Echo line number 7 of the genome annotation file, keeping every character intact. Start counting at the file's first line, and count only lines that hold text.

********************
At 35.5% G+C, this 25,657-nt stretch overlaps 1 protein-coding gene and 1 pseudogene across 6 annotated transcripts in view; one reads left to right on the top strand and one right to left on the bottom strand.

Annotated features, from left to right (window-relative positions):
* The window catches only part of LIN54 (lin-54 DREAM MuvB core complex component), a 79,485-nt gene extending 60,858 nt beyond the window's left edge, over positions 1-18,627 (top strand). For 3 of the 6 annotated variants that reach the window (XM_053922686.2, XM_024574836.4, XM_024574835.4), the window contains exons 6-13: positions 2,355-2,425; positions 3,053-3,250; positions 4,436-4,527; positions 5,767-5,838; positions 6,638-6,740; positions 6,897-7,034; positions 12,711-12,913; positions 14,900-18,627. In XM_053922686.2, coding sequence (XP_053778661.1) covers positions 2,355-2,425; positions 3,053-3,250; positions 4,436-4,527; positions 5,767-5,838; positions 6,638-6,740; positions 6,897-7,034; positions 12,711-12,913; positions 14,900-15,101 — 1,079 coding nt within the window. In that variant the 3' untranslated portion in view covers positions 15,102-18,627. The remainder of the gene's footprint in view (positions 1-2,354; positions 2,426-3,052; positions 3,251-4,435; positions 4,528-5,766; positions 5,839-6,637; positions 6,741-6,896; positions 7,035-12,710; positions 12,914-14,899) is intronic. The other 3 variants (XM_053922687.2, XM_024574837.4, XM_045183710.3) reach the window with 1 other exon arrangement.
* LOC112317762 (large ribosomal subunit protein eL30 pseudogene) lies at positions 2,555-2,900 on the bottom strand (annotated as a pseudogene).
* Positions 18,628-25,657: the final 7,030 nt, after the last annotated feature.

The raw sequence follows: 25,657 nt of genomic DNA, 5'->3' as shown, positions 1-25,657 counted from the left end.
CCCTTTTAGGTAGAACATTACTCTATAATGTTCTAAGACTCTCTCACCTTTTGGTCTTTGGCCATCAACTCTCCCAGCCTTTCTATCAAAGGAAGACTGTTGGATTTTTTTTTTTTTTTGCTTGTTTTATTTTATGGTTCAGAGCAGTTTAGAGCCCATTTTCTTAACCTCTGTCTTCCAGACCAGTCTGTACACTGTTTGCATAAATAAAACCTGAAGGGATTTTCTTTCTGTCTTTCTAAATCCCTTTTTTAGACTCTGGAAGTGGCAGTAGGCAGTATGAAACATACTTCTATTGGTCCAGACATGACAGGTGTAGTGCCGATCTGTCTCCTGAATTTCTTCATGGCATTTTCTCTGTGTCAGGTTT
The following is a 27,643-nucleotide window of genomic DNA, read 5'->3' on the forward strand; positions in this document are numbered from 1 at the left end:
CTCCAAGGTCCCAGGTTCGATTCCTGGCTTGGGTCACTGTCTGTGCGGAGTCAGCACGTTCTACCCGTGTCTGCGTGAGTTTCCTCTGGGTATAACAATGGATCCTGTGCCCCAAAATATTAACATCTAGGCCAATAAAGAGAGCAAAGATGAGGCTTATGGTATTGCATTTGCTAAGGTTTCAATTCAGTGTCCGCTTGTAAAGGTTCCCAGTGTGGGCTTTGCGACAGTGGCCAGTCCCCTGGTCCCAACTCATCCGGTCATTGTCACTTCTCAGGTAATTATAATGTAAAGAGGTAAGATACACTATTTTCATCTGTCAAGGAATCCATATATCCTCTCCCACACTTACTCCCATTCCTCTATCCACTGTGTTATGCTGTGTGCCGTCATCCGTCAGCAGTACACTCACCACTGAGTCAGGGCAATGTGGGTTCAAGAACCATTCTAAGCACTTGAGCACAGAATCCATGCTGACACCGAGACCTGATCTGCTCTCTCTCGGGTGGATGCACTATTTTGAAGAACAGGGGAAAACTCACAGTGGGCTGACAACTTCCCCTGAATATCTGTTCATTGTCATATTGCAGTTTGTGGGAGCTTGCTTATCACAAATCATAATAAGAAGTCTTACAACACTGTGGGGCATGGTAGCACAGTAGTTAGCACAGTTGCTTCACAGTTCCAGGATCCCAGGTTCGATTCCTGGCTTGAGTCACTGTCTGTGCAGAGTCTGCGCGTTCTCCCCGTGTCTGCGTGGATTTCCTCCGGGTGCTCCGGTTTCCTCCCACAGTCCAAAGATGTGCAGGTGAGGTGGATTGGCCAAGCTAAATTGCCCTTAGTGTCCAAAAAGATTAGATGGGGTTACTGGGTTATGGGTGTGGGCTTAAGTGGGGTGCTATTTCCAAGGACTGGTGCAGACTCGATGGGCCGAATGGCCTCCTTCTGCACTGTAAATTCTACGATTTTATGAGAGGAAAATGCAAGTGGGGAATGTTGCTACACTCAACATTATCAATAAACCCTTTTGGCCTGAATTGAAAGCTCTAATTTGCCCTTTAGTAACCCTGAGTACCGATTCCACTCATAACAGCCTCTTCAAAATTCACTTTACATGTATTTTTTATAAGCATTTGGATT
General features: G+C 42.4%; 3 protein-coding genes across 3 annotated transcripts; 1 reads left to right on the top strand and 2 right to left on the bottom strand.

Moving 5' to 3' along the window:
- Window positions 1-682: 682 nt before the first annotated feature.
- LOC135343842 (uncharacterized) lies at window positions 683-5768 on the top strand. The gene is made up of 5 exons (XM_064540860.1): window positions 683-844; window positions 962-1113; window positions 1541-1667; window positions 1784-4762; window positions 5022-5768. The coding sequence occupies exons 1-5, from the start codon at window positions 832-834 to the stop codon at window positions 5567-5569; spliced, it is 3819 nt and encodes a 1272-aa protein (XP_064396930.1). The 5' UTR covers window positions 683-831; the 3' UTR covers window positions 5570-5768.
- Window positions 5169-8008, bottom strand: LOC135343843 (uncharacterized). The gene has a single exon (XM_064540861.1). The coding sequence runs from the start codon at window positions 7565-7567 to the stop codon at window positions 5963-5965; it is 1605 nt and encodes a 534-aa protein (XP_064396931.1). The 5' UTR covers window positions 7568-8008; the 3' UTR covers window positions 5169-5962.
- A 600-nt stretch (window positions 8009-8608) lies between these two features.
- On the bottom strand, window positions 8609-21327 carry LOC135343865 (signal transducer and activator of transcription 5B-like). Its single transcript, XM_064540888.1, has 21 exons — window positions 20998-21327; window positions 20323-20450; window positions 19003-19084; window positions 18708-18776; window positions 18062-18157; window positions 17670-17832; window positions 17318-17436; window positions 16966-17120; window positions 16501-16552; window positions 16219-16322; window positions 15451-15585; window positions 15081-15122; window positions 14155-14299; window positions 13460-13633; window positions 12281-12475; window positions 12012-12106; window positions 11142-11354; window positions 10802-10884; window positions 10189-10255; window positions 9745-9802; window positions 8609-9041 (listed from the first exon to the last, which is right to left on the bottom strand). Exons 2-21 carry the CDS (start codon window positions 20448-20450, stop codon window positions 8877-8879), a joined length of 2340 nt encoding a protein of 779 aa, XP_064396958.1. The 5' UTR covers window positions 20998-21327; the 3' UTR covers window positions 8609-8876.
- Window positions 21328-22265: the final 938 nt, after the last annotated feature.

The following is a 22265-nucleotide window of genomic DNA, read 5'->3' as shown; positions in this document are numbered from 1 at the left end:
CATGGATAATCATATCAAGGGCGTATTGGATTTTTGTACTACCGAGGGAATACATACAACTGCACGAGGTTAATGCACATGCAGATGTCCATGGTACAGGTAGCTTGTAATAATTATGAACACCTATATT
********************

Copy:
CCCTTTTAGGTAGAACATTACTCTATAATGTTCTAAGACTCTCTCACCTTTTGGTCTTTGGCCATCAACTCTCCCAGCCTTTCTATCAAAGGAAGACTGTTGGATTTTTTTTTTTTTTTGCTTGTTTTATTTTATGGTTCAGAGCAGTTTAGAGCCCATTTTCTTAACCTCTGTCTTCCAGACCAGTCTGTACACTGTTTGCATAAATAAAACCTGAAGGGATTTTCTTTCTGTCTTTCTAAATCCCTTTTTTAGACTCTGGAAGTGGCAGTAGGCAGTATGAAACATACTTCTATTGGTCCAGACATGACAGGTGTAGTGCCGATCTGTCTCCTGAATTTCTTCATGGCATTTTCTCTGTGTCAGGTTT